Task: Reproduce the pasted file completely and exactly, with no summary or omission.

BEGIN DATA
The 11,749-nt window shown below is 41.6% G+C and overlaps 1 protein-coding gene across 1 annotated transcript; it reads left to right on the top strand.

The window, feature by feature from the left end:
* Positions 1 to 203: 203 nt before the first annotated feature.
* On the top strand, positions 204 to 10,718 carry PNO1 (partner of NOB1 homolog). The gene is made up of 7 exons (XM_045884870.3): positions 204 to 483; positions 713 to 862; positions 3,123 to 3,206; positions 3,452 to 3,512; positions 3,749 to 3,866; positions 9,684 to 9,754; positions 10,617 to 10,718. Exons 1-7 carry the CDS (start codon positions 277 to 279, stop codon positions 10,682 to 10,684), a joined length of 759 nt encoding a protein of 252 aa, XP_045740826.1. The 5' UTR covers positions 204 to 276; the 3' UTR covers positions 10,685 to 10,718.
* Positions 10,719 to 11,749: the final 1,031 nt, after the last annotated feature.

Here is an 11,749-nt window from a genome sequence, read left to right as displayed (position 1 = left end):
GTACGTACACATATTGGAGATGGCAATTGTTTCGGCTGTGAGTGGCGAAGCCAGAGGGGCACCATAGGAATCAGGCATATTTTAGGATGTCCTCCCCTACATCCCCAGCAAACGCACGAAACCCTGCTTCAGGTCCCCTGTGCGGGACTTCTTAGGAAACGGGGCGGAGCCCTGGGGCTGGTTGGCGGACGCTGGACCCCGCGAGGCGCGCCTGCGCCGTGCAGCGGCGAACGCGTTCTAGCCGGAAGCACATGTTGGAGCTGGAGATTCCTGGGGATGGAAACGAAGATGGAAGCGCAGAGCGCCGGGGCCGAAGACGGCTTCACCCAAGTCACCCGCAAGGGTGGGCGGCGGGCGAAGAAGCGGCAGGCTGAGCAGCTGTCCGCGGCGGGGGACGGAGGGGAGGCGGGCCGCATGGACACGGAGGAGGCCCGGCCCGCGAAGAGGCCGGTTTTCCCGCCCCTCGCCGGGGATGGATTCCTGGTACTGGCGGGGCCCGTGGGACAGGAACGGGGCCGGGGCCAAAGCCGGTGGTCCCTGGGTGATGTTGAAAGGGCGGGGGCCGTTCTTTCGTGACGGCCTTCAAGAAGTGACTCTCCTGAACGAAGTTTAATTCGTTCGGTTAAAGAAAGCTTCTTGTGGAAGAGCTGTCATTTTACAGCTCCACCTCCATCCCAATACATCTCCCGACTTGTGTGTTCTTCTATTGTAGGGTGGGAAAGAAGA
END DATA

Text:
The 11,749-nt window shown below is 41.6% G+C and overlaps 1 protein-coding gene across 1 annotated transcript; it reads left to right on the top strand.

The window, feature by feature from the left end:
* Positions 1 to 203: 203 nt before the first annotated feature.
* On the top strand, positions 204 to 10,718 carry PNO1 (partner of NOB1 homolog). The gene is made up of 7 exons (XM_045884870.3): positions 204 to 483; positions 713 to 862; positions 3,123 to 3,206; positions 3,452 to 3,512; positions 3,749 to 3,866; positions 9,684 to 9,754; positions 10,617 to 10,718. Exons 1-7 carry the CDS (start codon positions 277 to 279, stop codon positions 10,682 to 10,684), a joined length of 759 nt encoding a protein of 252 aa, XP_045740826.1. The 5' UTR covers positions 204 to 276; the 3' UTR covers positions 10,685 to 10,718.
* Positions 10,719 to 11,749: the final 1,031 nt, after the last annotated feature.

Here is an 11,749-nt window from a genome sequence, read left to right as displayed (position 1 = left end):
GTACGTACACATATTGGAGATGGCAATTGTTTCGGCTGTGAGTGGCGAAGCCAGAGGGGCACCATAGGAATCAGGCATATTTTAGGATGTCCTCCCCTACATCCCCAGCAAACGCACGAAACCCTGCTTCAGGTCCCCTGTGCGGGACTTCTTAGGAAACGGGGCGGAGCCCTGGGGCTGGTTGGCGGACGCTGGACCCCGCGAGGCGCGCCTGCGCCGTGCAGCGGCGAACGCGTTCTAGCCGGAAGCACATGTTGGAGCTGGAGATTCCTGGGGATGGAAACGAAGATGGAAGCGCAGAGCGCCGGGGCCGAAGACGGCTTCACCCAAGTCACCCGCAAGGGTGGGCGGCGGGCGAAGAAGCGGCAGGCTGAGCAGCTGTCCGCGGCGGGGGACGGAGGGGAGGCGGGCCGCATGGACACGGAGGAGGCCCGGCCCGCGAAGAGGCCGGTTTTCCCGCCCCTCGCCGGGGATGGATTCCTGGTACTGGCGGGGCCCGTGGGACAGGAACGGGGCCGGGGCCAAAGCCGGTGGTCCCTGGGTGATGTTGAAAGGGCGGGGGCCGTTCTTTCGTGACGGCCTTCAAGAAGTGACTCTCCTGAACGAAGTTTAATTCGTTCGGTTAAAGAAAGCTTCTTGTGGAAGAGCTGTCATTTTACAGCTCCACCTCCATCCCAATACATCTCCCGACTTGTGTGTTCTTCTATTGTAGGGTGGGAAAGAAGA